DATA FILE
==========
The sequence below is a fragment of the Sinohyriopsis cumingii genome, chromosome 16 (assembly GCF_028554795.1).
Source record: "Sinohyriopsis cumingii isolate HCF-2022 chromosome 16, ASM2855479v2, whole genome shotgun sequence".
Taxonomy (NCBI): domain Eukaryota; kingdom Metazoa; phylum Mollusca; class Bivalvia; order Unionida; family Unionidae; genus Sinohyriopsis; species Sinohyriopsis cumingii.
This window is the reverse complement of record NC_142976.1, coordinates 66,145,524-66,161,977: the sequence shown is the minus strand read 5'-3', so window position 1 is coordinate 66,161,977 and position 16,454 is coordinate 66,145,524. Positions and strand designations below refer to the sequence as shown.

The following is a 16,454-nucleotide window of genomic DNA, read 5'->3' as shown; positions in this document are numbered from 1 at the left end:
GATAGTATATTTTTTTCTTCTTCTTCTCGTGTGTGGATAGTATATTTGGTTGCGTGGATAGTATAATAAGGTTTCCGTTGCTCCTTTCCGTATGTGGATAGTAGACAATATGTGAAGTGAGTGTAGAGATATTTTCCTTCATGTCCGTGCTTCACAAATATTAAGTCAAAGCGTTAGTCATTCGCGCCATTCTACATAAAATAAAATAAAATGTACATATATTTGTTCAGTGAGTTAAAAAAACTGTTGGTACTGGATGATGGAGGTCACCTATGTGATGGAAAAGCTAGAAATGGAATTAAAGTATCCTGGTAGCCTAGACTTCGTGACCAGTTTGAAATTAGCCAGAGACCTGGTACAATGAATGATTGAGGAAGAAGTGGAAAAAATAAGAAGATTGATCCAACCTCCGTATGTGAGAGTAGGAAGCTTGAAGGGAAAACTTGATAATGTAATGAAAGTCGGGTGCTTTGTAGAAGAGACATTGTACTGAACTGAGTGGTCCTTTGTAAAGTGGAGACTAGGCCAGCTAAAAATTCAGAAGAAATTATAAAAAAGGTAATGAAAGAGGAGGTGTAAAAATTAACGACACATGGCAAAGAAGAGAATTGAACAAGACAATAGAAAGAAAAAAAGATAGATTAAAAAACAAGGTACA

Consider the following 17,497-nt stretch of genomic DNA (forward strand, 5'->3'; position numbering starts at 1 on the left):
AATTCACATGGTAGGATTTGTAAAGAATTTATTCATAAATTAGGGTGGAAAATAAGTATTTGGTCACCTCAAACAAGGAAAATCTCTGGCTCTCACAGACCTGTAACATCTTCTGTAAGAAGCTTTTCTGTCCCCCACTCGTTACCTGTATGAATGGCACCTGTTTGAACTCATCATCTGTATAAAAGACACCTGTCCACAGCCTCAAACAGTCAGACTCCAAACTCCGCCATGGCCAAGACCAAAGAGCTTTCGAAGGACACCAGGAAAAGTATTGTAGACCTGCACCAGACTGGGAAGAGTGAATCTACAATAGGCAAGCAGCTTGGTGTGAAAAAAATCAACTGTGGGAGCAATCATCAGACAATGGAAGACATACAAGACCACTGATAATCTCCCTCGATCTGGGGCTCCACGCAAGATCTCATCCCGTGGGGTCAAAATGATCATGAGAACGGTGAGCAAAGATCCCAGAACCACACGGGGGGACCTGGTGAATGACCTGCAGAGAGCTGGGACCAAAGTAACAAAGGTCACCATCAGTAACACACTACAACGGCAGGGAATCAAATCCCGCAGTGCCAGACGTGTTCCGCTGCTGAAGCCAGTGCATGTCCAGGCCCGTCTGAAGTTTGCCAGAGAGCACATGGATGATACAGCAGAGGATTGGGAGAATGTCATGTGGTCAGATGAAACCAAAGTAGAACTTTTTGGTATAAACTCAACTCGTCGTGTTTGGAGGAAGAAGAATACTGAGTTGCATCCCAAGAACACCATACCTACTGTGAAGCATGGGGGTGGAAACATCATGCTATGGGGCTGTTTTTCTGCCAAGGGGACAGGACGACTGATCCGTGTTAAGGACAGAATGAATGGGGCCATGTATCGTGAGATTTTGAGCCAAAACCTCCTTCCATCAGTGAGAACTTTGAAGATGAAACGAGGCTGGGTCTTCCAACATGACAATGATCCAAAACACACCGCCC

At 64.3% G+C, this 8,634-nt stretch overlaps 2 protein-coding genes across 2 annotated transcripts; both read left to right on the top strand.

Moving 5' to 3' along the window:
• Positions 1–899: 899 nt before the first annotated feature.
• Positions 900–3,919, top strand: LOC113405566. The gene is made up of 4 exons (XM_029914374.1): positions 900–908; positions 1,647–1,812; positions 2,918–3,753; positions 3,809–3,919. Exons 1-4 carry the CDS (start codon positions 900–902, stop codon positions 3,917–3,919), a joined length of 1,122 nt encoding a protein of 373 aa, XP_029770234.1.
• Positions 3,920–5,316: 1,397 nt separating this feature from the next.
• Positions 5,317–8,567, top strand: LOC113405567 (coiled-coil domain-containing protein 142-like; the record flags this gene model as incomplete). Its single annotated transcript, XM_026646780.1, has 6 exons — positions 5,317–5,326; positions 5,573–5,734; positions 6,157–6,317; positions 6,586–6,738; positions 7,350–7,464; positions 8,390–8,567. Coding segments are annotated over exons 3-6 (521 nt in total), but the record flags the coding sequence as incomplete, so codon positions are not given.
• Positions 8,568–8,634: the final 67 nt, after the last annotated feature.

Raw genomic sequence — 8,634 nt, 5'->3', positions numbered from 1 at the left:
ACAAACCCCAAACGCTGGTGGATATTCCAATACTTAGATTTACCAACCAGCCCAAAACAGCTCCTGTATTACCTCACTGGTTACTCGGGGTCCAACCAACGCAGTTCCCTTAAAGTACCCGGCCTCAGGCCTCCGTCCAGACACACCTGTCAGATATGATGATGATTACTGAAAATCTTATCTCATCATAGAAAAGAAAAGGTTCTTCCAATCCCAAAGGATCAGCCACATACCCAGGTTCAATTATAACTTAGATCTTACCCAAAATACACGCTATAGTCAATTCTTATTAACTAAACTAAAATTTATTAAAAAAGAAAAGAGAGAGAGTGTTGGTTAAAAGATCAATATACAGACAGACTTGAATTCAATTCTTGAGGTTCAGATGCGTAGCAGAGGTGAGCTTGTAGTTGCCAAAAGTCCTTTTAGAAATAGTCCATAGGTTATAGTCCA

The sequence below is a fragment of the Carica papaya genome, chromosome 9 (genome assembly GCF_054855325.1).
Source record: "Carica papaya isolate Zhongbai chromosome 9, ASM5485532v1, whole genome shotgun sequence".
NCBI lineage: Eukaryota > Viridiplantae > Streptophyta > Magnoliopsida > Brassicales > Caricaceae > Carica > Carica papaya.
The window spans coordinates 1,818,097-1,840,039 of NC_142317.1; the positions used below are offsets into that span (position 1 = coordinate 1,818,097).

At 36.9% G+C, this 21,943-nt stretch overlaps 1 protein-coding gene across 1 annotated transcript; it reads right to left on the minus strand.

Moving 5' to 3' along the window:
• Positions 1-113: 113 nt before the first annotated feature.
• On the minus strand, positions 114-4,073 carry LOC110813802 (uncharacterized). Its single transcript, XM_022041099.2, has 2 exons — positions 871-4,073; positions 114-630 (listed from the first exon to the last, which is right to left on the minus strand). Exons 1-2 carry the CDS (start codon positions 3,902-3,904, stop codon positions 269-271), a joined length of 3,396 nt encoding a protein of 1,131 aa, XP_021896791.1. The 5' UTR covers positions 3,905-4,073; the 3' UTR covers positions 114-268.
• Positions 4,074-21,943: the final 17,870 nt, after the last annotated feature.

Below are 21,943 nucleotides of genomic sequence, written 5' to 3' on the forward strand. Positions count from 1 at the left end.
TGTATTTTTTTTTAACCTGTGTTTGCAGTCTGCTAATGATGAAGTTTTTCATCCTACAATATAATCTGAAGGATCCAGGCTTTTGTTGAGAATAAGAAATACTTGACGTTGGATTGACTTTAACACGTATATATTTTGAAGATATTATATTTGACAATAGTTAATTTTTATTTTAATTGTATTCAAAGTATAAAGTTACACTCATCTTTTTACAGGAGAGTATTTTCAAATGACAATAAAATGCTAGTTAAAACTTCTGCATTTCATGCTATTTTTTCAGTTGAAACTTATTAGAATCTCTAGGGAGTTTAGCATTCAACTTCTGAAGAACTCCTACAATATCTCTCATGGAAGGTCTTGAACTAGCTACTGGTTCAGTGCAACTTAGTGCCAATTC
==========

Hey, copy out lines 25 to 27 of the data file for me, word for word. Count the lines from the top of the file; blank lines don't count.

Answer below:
• On the minus strand, positions 114-4,073 carry LOC110813802 (uncharacterized). Its single transcript, XM_022041099.2, has 2 exons — positions 871-4,073; positions 114-630 (listed from the first exon to the last, which is right to left on the minus strand). Exons 1-2 carry the CDS (start codon positions 3,902-3,904, stop codon positions 269-271), a joined length of 3,396 nt encoding a protein of 1,131 aa, XP_021896791.1. The 5' UTR covers positions 3,905-4,073; the 3' UTR covers positions 114-268.
• Positions 4,074-21,943: the final 17,870 nt, after the last annotated feature.

Below are 21,943 nucleotides of genomic sequence, written 5' to 3' on the forward strand. Positions count from 1 at the left end.